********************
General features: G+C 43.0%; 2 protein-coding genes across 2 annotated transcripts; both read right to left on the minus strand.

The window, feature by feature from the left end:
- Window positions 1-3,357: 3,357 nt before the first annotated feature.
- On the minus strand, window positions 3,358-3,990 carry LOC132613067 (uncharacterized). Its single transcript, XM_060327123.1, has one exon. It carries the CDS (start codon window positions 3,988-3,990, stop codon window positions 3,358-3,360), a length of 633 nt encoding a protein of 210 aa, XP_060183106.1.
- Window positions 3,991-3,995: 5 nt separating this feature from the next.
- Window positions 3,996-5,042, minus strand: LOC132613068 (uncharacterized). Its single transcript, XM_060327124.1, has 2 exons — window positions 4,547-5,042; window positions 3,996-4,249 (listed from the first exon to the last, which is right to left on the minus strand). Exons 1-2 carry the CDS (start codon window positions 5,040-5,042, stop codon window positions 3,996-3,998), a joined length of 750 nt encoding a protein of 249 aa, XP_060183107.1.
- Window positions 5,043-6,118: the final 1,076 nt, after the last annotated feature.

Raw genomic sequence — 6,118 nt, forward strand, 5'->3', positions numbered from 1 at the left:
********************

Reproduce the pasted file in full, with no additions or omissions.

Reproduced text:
General features: G+C 43.0%; 2 protein-coding genes across 2 annotated transcripts; both read right to left on the minus strand.

The window, feature by feature from the left end:
- Window positions 1-3,357: 3,357 nt before the first annotated feature.
- On the minus strand, window positions 3,358-3,990 carry LOC132613067 (uncharacterized). Its single transcript, XM_060327123.1, has one exon. It carries the CDS (start codon window positions 3,988-3,990, stop codon window positions 3,358-3,360), a length of 633 nt encoding a protein of 210 aa, XP_060183106.1.
- Window positions 3,991-3,995: 5 nt separating this feature from the next.
- Window positions 3,996-5,042, minus strand: LOC132613068 (uncharacterized). Its single transcript, XM_060327124.1, has 2 exons — window positions 4,547-5,042; window positions 3,996-4,249 (listed from the first exon to the last, which is right to left on the minus strand). Exons 1-2 carry the CDS (start codon window positions 5,040-5,042, stop codon window positions 3,996-3,998), a joined length of 750 nt encoding a protein of 249 aa, XP_060183107.1.
- Window positions 5,043-6,118: the final 1,076 nt, after the last annotated feature.

Raw genomic sequence — 6,118 nt, forward strand, 5'->3', positions numbered from 1 at the left: